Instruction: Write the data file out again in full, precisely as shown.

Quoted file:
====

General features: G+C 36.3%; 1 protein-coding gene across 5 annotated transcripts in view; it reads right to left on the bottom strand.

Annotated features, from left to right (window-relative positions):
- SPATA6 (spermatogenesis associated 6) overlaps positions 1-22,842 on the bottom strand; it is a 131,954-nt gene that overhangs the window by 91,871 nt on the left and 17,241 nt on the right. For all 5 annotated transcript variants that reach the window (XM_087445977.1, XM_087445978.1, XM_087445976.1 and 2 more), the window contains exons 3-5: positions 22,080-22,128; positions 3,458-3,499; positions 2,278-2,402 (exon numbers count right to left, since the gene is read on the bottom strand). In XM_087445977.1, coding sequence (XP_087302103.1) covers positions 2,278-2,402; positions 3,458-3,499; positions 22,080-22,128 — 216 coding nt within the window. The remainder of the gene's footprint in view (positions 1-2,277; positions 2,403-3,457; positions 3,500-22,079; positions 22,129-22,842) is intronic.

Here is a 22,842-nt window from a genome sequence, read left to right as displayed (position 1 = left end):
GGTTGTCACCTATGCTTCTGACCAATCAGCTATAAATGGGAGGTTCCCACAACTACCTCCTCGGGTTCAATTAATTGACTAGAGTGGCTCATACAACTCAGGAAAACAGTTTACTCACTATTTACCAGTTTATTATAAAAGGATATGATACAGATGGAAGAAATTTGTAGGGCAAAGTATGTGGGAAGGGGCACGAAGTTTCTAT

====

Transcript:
General features: G+C 36.3%; 1 protein-coding gene across 5 annotated transcripts in view; it reads right to left on the bottom strand.

Annotated features, from left to right (window-relative positions):
- SPATA6 (spermatogenesis associated 6) overlaps positions 1-22,842 on the bottom strand; it is a 131,954-nt gene that overhangs the window by 91,871 nt on the left and 17,241 nt on the right. For all 5 annotated transcript variants that reach the window (XM_087445977.1, XM_087445978.1, XM_087445976.1 and 2 more), the window contains exons 3-5: positions 22,080-22,128; positions 3,458-3,499; positions 2,278-2,402 (exon numbers count right to left, since the gene is read on the bottom strand). In XM_087445977.1, coding sequence (XP_087302103.1) covers positions 2,278-2,402; positions 3,458-3,499; positions 22,080-22,128 — 216 coding nt within the window. The remainder of the gene's footprint in view (positions 1-2,277; positions 2,403-3,457; positions 3,500-22,079; positions 22,129-22,842) is intronic.

Here is a 22,842-nt window from a genome sequence, read left to right as displayed (position 1 = left end):
GGTTGTCACCTATGCTTCTGACCAATCAGCTATAAATGGGAGGTTCCCACAACTACCTCCTCGGGTTCAATTAATTGACTAGAGTGGCTCATACAACTCAGGAAAACAGTTTACTCACTATTTACCAGTTTATTATAAAAGGATATGATACAGATGGAAGAAATTTGTAGGGCAAAGTATGTGGGAAGGGGCACGAAGTTTCTAT